All of us Food Network junkies have witnessed pro chefs casually add a pinch of this and a dash of that without measuring — only to have flawless results. It's a situation that usually ends in disaster for most. How the heck do they pull it off?
While it's true that some people are just born naturally gifted in the kitchen, it's actually possible to learn how to eyeball those measurements without cups and spoons. It's all about teaching yourself to eyeball the ingredients correctly. Here's how.
Lay out a long sheet of parchment paper across your table or counter, about 24″ long.
Using flour, rice, oats or any similar dry ingredient, measure out 1 cup, 1/2 cup and 1/4 cup.
Dump them onto the parchment paper in separate piles.
Study how large the piles are — this represents what would be in your mixing bowl or saucepan.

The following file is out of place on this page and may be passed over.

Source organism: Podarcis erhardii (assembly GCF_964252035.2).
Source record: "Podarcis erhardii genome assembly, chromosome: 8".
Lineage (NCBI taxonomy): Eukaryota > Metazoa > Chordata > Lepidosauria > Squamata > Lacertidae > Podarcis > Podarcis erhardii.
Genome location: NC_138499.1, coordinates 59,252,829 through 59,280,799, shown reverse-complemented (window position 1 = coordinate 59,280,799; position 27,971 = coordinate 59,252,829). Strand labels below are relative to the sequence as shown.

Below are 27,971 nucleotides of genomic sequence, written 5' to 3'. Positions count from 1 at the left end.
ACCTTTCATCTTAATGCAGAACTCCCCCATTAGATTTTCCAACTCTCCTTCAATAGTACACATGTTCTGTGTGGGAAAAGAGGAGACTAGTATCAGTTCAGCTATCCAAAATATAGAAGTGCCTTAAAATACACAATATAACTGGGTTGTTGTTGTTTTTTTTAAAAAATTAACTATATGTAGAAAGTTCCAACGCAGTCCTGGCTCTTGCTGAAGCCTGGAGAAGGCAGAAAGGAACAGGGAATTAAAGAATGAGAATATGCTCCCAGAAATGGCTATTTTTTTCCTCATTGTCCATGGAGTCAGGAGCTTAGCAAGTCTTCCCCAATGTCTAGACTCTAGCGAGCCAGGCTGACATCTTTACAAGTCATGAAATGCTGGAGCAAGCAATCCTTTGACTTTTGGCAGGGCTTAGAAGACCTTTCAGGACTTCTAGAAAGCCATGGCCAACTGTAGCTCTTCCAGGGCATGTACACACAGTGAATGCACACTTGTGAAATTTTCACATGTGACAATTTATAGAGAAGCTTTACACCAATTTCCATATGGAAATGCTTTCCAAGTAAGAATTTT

Take it one step further and see what those measurements actually look like in the bowls and pans you use most. And you don’t have to do it all at once -- be observant the next time you cook, paying special attention to what that half-cup of rice looks like in your saucepan.
You can also recognize what liquid ingredients -- like water, cream and oil -- look like by measuring them in appropriate cups and spoons and adding them to your most commonly used bowls and pans.
You can probably fit a full 1/4 cup in the palm of your hand. And with up to 1/4 cup, you can measure anything. Need a cup of rice? Measure out four handfuls; it’s that easy. If you need a tablespoon, teaspoon or something similar, pay close attention the next time you measure something. Place it in the palm of your hand before adding it to whatever you’re cooking and notice how much space it takes up in your hand.
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